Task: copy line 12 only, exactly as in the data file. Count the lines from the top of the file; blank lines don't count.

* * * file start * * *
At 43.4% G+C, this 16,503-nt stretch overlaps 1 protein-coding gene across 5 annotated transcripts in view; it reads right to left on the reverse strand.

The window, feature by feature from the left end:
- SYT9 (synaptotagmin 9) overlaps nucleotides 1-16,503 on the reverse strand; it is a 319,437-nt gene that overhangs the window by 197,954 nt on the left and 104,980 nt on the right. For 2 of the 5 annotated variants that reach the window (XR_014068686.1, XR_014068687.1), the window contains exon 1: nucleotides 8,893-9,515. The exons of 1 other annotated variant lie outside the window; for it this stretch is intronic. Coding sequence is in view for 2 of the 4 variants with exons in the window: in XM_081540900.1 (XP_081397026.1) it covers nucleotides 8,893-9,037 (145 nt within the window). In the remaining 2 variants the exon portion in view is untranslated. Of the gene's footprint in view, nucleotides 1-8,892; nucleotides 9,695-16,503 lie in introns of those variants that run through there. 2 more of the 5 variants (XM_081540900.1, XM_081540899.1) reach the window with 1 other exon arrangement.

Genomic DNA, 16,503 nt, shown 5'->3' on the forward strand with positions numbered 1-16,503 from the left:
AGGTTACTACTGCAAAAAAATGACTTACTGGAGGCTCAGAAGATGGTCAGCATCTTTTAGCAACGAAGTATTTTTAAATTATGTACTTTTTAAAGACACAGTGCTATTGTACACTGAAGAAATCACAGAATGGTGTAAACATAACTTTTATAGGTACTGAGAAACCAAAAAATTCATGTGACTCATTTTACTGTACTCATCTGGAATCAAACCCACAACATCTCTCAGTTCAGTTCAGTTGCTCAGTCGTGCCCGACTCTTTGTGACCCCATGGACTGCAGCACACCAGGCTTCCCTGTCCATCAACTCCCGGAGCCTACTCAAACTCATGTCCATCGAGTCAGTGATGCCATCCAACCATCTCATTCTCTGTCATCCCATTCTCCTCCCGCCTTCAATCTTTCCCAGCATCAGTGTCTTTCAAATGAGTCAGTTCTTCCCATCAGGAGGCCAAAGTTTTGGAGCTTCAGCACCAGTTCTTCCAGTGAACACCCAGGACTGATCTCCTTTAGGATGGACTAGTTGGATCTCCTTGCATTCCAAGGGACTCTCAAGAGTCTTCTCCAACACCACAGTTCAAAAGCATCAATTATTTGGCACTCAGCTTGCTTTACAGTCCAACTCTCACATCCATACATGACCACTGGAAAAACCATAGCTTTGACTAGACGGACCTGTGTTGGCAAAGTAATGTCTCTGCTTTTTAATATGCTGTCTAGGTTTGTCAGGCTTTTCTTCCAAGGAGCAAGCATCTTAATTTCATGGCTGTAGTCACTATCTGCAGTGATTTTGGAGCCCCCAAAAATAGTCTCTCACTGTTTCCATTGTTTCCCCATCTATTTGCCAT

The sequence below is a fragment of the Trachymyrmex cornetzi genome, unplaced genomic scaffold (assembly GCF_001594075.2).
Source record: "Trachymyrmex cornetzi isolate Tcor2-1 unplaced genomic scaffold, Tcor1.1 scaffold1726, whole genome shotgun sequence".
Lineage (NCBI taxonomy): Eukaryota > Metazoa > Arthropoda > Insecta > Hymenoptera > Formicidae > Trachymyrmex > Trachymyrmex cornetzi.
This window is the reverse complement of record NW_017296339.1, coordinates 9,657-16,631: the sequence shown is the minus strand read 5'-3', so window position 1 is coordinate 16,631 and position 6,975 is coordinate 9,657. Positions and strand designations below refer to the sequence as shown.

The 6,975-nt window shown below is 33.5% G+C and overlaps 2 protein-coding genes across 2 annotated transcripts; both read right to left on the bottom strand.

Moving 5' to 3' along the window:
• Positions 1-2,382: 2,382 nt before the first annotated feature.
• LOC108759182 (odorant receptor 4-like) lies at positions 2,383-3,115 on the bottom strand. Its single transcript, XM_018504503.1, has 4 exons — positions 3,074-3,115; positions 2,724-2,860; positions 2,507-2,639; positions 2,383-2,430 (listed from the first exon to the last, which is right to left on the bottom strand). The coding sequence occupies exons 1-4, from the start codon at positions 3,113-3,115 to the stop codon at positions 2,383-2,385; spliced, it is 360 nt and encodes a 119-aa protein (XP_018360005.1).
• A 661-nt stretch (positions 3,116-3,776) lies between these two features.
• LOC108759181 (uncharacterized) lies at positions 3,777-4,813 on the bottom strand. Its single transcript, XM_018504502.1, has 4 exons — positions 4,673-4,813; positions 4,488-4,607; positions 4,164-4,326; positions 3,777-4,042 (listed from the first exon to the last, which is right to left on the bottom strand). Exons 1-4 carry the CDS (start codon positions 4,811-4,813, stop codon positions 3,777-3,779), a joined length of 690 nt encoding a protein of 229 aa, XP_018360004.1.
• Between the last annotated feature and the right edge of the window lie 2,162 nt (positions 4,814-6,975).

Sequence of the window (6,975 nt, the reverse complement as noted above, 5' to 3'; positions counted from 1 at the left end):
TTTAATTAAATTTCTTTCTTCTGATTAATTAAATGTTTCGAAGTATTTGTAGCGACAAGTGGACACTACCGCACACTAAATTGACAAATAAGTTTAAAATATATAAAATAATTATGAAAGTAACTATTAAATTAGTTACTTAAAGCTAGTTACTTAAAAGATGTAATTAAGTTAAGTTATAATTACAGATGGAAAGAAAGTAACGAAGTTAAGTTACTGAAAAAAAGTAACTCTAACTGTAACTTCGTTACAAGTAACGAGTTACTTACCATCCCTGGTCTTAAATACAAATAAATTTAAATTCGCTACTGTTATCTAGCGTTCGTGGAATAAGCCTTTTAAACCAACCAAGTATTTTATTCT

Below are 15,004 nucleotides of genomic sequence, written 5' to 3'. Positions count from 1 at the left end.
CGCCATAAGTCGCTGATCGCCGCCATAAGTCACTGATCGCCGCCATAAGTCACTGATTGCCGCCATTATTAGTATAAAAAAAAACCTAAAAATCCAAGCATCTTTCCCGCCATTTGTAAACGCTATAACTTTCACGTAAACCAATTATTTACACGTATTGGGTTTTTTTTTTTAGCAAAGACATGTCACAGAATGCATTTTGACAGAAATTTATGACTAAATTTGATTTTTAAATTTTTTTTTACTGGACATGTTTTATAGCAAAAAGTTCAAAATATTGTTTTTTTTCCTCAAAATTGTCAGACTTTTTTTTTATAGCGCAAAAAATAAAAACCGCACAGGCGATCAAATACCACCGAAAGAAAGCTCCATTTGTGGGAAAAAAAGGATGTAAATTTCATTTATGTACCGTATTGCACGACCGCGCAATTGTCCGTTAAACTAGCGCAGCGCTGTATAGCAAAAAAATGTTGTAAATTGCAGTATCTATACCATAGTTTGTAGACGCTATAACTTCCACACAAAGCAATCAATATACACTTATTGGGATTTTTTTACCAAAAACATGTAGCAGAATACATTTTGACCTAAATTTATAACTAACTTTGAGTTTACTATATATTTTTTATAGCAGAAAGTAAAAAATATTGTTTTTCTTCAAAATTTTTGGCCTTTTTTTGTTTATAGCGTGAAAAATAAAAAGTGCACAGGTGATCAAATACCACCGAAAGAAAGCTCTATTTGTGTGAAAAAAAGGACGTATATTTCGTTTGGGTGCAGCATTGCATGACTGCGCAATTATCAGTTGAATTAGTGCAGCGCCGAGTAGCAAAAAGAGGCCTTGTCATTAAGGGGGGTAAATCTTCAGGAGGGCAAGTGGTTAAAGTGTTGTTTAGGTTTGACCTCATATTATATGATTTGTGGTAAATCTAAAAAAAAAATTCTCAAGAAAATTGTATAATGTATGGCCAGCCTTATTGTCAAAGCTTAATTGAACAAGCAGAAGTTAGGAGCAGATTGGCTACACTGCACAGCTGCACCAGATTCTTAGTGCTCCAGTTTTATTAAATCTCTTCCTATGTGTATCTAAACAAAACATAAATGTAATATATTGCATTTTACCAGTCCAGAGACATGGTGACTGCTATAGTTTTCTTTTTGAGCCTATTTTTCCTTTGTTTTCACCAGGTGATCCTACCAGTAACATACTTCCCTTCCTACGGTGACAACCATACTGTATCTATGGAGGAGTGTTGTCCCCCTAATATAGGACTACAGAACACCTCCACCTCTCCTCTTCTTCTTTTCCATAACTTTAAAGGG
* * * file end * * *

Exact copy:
• Positions 1-2,382: 2,382 nt before the first annotated feature.